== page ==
Stephin Merritt intimidates people.

The sardonic tunesmith behind the Magnetic Fields, which play the 9:30 Club on Monday, is often called glum — his baritone is a morose moan. Fans circulate videos in which vapidly jovial interviewers grow uncomfortable against his unrelenting somberness. He once said that “as an only child, I of course resent the existence of all other people.”

But over lunch at a Greenwich Village tavern a block from his apartment in New York, Merritt displays if not good cheer, then good manners. He unfailingly says “please” and “thank you” to the waitress, he makes jokes (albeit bone-dry ones) and he’s quick to commiserate with his companion over a misbehaving audio recorder.

After all, Merritt used to be on the other side of the table — working as a journalist for Time Out New York and interviewing intimidating figures such as avant-garde vocalist Diamanda Galas. When Merritt’s own recorder captured only 15 seconds of their discussion in 1998, Galas happily redid it over e-mail. Though she is known for making terrifying music about Satan and AIDS, he recalls, she was “a very generous, sweet person.”

Merritt liked music journalism, mostly because he got free records. “I really have fallen backward into being a musician,” he says. “It went from being an expensive hobby, to interfering with my life as a journalist, to obliterating my life as a journalist.”

HANDOUT PHOTO: Press image of Stephin Merritt of the band The Magnetic Fields (Photo by Marcelo Krasilcic) (Courtesy of Merge Records. Contact Christina Rentz for re-use: (Marcelo Krasilcic/Marcelo Krasilcic)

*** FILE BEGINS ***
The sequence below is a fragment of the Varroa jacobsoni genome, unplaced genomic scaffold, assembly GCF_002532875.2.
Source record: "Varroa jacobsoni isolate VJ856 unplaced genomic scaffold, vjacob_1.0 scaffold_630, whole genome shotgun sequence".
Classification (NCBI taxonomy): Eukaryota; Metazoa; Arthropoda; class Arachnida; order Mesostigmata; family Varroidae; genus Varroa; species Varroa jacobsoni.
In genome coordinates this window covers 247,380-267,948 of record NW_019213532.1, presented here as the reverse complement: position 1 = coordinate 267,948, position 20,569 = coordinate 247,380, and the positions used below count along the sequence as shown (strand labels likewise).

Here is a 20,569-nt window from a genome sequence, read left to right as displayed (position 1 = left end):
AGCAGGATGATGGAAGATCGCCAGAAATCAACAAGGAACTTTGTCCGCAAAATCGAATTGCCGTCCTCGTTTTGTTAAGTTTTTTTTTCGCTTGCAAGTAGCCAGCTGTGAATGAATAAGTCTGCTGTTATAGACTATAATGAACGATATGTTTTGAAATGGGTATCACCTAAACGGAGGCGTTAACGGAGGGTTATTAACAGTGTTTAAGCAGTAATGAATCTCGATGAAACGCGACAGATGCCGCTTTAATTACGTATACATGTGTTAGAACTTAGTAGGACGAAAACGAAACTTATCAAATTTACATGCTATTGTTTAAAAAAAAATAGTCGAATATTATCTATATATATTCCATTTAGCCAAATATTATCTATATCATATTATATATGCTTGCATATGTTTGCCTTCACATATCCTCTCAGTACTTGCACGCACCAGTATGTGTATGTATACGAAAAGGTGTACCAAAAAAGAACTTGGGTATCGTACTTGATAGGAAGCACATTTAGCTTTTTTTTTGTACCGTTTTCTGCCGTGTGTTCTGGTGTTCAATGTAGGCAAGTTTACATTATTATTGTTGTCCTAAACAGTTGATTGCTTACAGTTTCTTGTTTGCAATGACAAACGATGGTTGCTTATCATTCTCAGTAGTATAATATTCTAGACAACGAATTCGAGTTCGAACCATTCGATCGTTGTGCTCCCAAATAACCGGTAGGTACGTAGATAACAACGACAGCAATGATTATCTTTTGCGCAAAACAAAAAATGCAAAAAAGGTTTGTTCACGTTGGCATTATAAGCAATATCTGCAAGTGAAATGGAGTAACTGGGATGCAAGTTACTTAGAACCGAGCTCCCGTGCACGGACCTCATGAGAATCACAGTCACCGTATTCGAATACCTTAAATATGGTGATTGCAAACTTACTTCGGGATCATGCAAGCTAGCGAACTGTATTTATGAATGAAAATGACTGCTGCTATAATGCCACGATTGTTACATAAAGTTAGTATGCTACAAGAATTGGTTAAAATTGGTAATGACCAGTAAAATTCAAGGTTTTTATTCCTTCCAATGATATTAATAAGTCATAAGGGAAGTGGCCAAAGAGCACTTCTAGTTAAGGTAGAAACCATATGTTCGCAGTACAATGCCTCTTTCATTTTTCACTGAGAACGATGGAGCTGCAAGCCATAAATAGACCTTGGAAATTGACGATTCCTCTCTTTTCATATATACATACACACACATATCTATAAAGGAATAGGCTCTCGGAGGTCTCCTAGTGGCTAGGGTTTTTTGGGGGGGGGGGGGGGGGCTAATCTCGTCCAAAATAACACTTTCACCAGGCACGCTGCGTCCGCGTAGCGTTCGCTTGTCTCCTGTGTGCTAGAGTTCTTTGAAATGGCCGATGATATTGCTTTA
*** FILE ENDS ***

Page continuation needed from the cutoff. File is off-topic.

Though he released the first Magnetic Fields record in 1991, Merritt didn’t get widespread attention until 1999’s audacious “69 Love Songs,” a three-CD set of original tunes whose gems ranged from bleak comedy (“Love Is Like a Bottle of Gin”) to the heartbreaking “Busby Berkeley Dreams.” (Also included: an unambiguously sweet number titled “Washington, D.C.”) Since then, Merritt’s songs have consistently earned comparisons to classics by Irving Berlin and Cole Porter.

But while those men could ply their trade with just a piano and writing supplies, Merritt is a hands-on experimentalist. His musical hobby became dangerously expensive thanks to his habit of collecting obscure instruments: exotic percussion devices, stringed instruments from around the world and such oddities as the Hohner Claviola, a mouth-blown accordion so rare he thinks only about 100 were made. Unlike some musical tinkerers, Merritt says, “I don’t invent my own instruments, except in the sense that I’m perfectly capable of taping a Slinky to the chandelier in order to get the right sound.

“I did invent the Slinky Guitar, now that I think of it. I should do an album of Slinky Guitar.”

The new Magnetic Fields album, “Love at the Bottom of the Sea,” is dominated by Merritt’s oddball synthesizers. He wanted wild, unpredictable electronic sounds, he says, so he used devices such as the Cracklebox, a handheld toy with exposed electrical contacts. “You press your thumbs on it and complete the circuit. It’s not really controllable; it’s good for making shrieks and static and squiggly noises.

“Since I was going for chaotic sounds,” he continues, “I didn’t want keyboards, which are the apogee of control in music.”